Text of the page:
Vanessa Kirunda is the last person you’d expect to be looked down upon.

Poised, articulate, educated and confident, Kirunda can dissect and analyze why Canadians treat her differently because she is black. But all bets were off when schoolmates called her 10-year-old son Sean a n------. Three times. Three different backgrounds.

Kirunda and her son, Canadian citizens who emigrated from Kenya six years ago, face exactly the sort of walls a major study of multiculturalism and society pinpoints.

Crunching thousands of numbers from 41,666 people interviewed in nine languages, the just-published study found skin colour — not religion, not income — was the biggest barrier to immigrants feeling they belonged here. And the darker the skin, the bigger the alienation.

“We were surprised that religion didn’t have more effect,” said lead author Jeffrey Reitz. “It came down to race, with Asian people reporting some, and with young black males the most stigmatized. The data is consistent with that.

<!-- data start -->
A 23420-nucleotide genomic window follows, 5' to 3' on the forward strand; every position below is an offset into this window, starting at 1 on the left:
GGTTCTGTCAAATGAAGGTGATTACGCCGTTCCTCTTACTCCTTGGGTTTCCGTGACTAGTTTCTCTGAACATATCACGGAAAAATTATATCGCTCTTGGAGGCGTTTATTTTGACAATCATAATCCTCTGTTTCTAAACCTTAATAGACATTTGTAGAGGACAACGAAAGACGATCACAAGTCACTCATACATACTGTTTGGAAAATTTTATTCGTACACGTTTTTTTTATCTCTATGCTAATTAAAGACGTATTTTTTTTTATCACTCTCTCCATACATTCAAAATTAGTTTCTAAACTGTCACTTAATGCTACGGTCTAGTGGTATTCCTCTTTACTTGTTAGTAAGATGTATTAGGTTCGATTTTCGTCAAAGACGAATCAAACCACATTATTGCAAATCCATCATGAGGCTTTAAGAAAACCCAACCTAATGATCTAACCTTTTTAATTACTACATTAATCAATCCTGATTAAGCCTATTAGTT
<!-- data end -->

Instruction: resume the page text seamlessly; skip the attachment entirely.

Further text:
“We tend to believe racism is a minor problem in Canada, of little consequence. Someone looked at them funny. Or that many immigrants are doing well, so it must be their fault if they aren’t. There is a reluctance to investigate the issue,” said Reitz.

The University of Toronto professor of ethnic, immigration and pluralism studies added that a lack of trust was also higher among the successful, Canadian-born, Canadian-educated children of visible minority immigrants.

The study used data from Statistics Canada’s 2002 Ethnic Diversity Survey.

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